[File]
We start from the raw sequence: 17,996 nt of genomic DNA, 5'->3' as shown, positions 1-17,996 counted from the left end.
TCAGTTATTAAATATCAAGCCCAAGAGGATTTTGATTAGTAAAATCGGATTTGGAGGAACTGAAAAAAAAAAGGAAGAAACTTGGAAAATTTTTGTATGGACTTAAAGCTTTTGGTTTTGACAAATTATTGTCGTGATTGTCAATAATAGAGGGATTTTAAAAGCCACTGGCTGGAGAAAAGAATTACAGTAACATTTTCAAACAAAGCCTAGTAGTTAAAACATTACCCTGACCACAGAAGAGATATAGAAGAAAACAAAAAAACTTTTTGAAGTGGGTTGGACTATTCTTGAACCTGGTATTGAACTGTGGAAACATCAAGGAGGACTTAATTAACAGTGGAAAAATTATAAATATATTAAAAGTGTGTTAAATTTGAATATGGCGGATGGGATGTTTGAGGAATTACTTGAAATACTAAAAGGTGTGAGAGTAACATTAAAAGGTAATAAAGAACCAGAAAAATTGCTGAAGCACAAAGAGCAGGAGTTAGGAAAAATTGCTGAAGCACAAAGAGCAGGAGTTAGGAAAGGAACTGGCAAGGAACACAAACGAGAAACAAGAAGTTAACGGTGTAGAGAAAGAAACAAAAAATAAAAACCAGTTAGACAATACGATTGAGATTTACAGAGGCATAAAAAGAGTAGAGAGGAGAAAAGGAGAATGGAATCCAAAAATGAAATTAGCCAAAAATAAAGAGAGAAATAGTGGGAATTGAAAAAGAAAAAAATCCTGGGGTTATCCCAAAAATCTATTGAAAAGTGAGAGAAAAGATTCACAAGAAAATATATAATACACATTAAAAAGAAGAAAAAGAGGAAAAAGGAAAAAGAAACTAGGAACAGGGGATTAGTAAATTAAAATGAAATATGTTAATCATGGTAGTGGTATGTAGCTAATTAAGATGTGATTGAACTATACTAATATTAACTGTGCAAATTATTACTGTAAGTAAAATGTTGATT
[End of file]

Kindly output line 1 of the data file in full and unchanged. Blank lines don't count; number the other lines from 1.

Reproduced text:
We start from the raw sequence: 17,996 nt of genomic DNA, 5'->3' as shown, positions 1-17,996 counted from the left end.